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“By the way, I got a Grammy, which was a big thrill.” — Marian McPartland
Winter travel shows planned
Jan. 11-26, 2013
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At a time of year when we might not getout and so much, travel programs are a wonderful way to relieve cabin fever. This local series of travelogues will again take place at 2:15 p.m. on Saturdays during the months of January through March at either Oak Openings Lodge or Buehner Center (OO) or Wildwood Metroparks Hall (WW) Free refreshments will be provided. This series is sponsored by Maumee Valley Adventurers (formerly Hosteling International) in conjunction with Metroparks of Toledo Area. Each week they also offer a group walk in the park at 1 p.m. O Jan. 12: (WW) “Namibia, Desert Paradise,” Richard Weisfelder O Jan. 19: (OO Buehner Center) “Bicycling in Ireland,” Bill Hoover O Jan. 26: (WW) “From St. Petersburg with Love,” Tatia’na Gorbuno’va O Feb. 2: (OO Lodge) “Germany and Austria: ‘The Sound of Music,’” Judy Pfaffenberger O Feb. 9: (WW) “Costa Rica: PURA VIDA,” Rose and Andy Kandik O Feb. 16: (OO Buehner Center) “Cuban Spirit,” Bill Potvin O Feb. 23: (WW) “18 Wheels of Adventure,” Scott Grenerth O March 2: (OO Buehner Center) “Cruising the Mexican Riviera,” Connie Bauer O March 9: (WW) “The Nature and Culture of Wild India,” Sally Albert O March 16: (OO Buehner Center) “Japan: Tem-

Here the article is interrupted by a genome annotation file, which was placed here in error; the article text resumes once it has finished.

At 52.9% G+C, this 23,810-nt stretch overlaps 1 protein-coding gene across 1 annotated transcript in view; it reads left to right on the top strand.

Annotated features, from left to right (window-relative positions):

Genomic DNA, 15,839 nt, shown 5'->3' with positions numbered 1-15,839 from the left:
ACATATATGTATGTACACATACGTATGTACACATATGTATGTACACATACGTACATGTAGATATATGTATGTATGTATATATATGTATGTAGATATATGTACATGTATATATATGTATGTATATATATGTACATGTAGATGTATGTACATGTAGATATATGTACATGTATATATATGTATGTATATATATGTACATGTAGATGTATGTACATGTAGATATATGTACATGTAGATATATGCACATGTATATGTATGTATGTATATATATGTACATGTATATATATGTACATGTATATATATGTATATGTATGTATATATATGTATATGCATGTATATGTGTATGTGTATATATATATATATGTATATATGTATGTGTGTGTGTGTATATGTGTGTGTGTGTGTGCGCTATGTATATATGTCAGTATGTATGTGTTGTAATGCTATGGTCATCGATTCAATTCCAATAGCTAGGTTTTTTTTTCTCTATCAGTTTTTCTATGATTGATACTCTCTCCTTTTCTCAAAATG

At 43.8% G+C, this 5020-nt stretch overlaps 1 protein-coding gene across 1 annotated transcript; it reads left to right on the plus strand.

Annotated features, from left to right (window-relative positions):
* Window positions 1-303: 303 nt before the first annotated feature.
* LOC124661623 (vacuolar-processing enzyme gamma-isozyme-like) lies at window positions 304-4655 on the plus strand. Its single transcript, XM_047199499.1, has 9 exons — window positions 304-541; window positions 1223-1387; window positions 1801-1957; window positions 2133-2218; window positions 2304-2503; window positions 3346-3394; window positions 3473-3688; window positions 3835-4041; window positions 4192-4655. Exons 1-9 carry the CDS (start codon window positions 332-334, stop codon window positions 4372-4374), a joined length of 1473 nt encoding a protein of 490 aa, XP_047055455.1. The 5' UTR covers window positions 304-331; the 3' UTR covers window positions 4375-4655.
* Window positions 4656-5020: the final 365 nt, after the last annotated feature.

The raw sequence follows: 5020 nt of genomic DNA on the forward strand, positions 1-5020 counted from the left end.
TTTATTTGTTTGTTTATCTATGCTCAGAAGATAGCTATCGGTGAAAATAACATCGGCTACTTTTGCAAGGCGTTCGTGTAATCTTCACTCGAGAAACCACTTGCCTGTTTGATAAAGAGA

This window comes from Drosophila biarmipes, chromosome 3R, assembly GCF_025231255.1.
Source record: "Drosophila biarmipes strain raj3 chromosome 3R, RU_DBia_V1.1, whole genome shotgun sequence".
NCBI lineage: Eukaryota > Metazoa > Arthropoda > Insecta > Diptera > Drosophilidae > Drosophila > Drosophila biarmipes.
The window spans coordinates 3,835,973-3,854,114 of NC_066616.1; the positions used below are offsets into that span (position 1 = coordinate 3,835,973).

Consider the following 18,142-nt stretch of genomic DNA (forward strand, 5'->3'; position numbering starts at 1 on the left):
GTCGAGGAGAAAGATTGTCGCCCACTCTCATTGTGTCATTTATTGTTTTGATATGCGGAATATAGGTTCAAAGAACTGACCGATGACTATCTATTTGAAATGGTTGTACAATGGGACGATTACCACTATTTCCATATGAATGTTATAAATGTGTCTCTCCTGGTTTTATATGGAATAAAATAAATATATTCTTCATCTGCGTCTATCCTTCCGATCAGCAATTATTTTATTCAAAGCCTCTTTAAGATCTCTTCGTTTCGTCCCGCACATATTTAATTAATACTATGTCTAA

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The Way Library in Perrysburg will continue its REEL ART series of foreign and art films on Friday evenings at 7 p.m. O Jan. 18: “Of Gods and Men” (Algeria) in French with subtitles O Feb. 15: “The First Grader” (Kenya) in English with some subtitles O March 15: “The Music Never Stopped” (USA) in English In conjunction with the Kenyan movie in February, Judy Pfaffenberger will present a travelogue “Tanzania: Animals, a Masai Village and Schools” on Feb. 19 at 2 p.m. At the Kiwanis Club Travel and Adventure Cinema of Tecumseh, Dale Johnson takes us north with “Lure of Alaska” on Feb. 12. On March 12 we will travel with Doug Jones on “The Great Trans-American Train Ride.” The series finishes April 9 with Rick Howard showing us “The Real World of Fiji.” The presenters are all professional photographers and lecturers. All programs begin at 7:30 p.m. at the Tecumseh Center for the Arts, 400 N. Maumee St. Tickets are $5 per person. Join us for a winter world of travel! O — Judy Pfaffenberger